Blinkytape: kickstarting a smart strip of LEDs

Todd sez, "Check out this awesome LED strip lights controlled by a simple controller board. Matt Mets went through the Haxlr8r program and came out with this project, with the help of Marty McGuire and Max Henstell. Just a few days left to get in on it."

BlinkyTape is a one meter long, full-color light tape with 60 independent RGB LEDs controlled by our custom light processor. Power and communications are provided by a built-in micro-USB connector. An on-board button allows for simple interactions such as choosing between effects.

BlinkyTape is flexible, so you can easily integrate it into any shape your project needs. BlinkyTape also comes enclosed in weatherproof silicone, so it's suitable for outdoor use!

It's $50 minimum pledge for a meter of the tape (as with all Kickstarters: caveat emptor, you may get nothing).

BlinkyTape: The LED Strip Reinvented (Thanks, Todd)


  1. How is this new? I have 8 feet of this stuff I bought on clearance for $30. It’s definitely cool, but how can someone put out a kickstarter for a product that is already on the market?

    Okay, I see from the video that the controls are more sophisticated than what I have, but the tape itself is nothing new.

    1. I thought the same at first.

      The difference is this can turn off/on individual LEDs in a strip rather than having all of them be wired together.

      AFAIK, you can’t do a running lights theater marquee effect with the current stuff unless you cut the strips into a length of a few LEDs and wire them individually.

        1. The Adafruit strip you link to is, indeed, similar; but it doesn’t have an integrated driver board(the LEDs have LED drivers; but there is nothing on the data lines controlling the LED drivers). The equivalent would be one of those strips, plus an Arduino or similar to drive it.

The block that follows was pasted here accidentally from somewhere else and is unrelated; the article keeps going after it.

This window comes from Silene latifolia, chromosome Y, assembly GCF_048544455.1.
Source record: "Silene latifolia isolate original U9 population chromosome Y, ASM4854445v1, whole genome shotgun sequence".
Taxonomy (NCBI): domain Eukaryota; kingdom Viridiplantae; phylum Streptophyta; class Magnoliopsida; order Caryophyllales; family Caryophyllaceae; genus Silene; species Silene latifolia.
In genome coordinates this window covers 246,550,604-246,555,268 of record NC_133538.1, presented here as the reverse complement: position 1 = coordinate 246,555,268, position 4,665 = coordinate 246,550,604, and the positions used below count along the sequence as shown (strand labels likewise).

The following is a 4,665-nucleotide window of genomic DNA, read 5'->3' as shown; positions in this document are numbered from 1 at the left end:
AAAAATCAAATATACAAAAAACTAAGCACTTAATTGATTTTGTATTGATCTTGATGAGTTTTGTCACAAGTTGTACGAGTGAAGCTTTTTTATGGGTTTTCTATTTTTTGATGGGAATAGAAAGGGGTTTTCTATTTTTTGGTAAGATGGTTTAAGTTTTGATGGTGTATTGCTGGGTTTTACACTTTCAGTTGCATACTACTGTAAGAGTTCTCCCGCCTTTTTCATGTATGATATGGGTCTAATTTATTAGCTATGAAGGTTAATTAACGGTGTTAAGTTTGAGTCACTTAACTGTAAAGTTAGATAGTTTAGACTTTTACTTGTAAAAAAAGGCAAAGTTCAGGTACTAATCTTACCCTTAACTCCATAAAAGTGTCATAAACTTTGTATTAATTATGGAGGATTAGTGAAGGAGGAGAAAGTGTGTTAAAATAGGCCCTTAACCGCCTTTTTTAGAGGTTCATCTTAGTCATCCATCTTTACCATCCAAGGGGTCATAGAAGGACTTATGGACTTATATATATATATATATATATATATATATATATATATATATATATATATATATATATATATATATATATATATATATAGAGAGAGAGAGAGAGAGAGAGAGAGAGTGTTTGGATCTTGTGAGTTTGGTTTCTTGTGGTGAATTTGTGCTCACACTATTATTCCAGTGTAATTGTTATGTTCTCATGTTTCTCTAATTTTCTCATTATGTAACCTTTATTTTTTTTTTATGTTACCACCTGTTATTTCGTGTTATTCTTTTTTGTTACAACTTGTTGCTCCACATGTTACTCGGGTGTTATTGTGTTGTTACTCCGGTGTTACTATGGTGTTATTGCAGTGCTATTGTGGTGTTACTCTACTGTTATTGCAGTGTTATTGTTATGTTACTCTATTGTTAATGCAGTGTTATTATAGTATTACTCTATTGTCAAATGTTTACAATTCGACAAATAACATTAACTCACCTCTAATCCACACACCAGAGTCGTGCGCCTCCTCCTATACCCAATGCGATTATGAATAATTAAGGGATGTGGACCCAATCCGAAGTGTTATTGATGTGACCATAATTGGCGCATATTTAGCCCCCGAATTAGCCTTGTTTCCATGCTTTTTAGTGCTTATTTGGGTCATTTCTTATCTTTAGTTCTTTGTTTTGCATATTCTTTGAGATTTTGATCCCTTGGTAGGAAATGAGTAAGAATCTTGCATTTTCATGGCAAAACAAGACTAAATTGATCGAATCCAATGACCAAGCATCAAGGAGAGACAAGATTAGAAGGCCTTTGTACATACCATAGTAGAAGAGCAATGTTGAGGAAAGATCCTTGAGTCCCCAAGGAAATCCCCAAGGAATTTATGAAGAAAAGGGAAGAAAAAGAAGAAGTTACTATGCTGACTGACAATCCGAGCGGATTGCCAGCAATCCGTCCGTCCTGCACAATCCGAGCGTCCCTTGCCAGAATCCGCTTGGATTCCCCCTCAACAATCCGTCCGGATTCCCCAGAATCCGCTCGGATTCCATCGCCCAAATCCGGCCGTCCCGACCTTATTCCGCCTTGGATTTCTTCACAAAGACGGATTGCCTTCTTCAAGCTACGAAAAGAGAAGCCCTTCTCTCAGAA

If you already have a driver board, or want to use a driver board that can handle multiple strips, this product’s integrated driver is just a waste. If you only want a strip, or prefer the ability to just plug it into a computer and go, this one provides everything rolled into a single package.

      1.  You can indeed do a running lights theatre marquee with current stuff.

        In fact, the PCB it comes on is made for that, has been for 5 years.

        Source: I design and distribute LED solutions worldwide.

    2. I had a similar question: the controller board may or may not be more elegant than is typical(using USB for both power and control would be neat, and the ‘bare’ LED strips tend to a trifle touchy about timing); but W2811 or similar based LED strips, some encapsulated, some bare, are very much a stock thing at this point.

      As is common for heavily commodified parts, you can run into some rather dicey quality in terms of LEDs, solder joints, and actual waterproofness of encapsulant on the low end; but the things are all over the place.

      1. All this.